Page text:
This is a quote attributed to Harley Finkelstein, the CEO of Shopify, in a recent interview:
“It’s less expensive and more affordable to build an online store than to set up a physical store where you need rent, you need leasehold improvements, you need inventory, you need payroll to pay staff. It’s easier to get up and running, and it’s more affordable in a pure online context. When you add technology […] and you add companies like Shopify […], the cost of failure gets really, really low, which means that you can try something and, if it works, you scale it. If it doesn’t, you can try something else.”
To put this quote into context, here’s the deal: when the Covid pandemic started back in 2020 (remember, 2 weeks to slow the spread, right? now it’s three shots if you want to keep your job), government imposed restrictions created a bleak economic landscape, but Shopify managed to flip the script, i.e. the Canadian based e-commerce platform reported huge revenues, $2,9 billion respectively in 2020, compared to $1.5 billion the year before, which makes for a huge 86 percent increase.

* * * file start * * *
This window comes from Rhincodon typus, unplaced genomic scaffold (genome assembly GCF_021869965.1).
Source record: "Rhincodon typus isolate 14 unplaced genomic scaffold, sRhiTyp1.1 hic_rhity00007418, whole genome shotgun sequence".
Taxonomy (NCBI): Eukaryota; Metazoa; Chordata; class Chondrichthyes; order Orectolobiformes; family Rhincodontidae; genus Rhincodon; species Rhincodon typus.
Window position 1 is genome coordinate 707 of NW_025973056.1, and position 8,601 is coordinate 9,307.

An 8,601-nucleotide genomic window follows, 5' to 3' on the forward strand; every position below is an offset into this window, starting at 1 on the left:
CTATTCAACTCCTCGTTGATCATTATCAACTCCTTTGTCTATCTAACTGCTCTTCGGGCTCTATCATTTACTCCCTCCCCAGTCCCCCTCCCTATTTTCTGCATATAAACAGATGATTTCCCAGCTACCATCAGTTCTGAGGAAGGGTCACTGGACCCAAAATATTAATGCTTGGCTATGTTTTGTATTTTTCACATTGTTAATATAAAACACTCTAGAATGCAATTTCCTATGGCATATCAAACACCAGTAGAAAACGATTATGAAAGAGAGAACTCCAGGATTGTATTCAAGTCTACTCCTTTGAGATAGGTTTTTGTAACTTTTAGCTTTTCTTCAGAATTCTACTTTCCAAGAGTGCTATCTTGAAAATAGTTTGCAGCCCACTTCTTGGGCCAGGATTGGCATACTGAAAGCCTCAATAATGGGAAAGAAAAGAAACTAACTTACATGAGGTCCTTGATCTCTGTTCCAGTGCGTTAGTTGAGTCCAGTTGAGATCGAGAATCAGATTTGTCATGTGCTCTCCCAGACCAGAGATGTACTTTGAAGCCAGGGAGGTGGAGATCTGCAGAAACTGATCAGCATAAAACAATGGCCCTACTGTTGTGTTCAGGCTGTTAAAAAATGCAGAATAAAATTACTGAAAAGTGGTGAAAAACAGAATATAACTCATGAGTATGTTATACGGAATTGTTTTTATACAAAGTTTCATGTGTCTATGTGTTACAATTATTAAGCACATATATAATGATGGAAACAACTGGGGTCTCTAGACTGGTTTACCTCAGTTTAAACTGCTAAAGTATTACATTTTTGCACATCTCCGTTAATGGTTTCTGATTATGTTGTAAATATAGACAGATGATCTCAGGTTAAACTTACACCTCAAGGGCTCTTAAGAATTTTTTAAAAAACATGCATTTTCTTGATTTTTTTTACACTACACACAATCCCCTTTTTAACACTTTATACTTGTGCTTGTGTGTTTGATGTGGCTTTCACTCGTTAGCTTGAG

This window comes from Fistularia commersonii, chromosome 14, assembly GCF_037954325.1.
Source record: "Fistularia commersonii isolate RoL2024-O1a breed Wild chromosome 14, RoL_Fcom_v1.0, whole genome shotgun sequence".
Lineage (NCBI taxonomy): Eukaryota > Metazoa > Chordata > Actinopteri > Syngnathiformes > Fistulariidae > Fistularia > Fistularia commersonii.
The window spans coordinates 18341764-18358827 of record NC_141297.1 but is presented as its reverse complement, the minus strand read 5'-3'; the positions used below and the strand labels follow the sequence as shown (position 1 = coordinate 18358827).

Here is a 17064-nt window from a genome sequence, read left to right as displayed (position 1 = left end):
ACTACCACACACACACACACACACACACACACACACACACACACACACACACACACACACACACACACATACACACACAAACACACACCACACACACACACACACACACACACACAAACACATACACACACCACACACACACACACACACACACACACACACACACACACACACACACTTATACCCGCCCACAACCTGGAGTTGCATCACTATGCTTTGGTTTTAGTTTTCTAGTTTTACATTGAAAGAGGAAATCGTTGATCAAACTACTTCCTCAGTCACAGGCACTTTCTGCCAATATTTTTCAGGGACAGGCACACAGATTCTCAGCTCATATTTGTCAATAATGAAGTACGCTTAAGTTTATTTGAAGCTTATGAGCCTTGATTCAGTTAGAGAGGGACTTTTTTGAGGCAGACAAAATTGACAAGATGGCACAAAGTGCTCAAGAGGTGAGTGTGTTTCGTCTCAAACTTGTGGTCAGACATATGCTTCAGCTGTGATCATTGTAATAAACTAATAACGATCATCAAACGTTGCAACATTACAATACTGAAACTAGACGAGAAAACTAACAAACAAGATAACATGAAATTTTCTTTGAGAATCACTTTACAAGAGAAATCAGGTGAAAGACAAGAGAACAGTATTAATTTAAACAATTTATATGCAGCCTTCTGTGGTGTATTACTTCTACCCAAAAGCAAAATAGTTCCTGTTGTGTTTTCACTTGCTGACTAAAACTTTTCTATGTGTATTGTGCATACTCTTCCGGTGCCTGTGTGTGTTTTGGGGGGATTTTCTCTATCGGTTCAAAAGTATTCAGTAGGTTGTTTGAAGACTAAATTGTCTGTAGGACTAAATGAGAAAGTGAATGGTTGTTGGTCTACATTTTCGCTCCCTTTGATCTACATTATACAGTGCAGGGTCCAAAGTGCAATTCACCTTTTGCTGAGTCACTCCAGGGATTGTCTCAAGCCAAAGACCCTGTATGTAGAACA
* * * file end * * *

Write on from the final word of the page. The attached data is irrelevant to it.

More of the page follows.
As Shopify’s profits skyrocketed, as well as other major big tech giants like Amazon, Facebook, Google etc., while millions of small businesses went under, many have been justifiably critiqued for exploiting the year’s turbulence for maximum profit.
However, that’s how the current economic system works, and Shopify managed to achieve a symbiotic relationship with its small-business clients in a volatile economic environment.
Basically, Shopify saw impressive growth, yet, in the same time, it assisted small businesses in adapting their commerce strategies for an increasingly online world.
This is a “let’s coexist” business model, as Shopify accelerated its growth alongside small businesses, unlike other big tech giants/global retailers.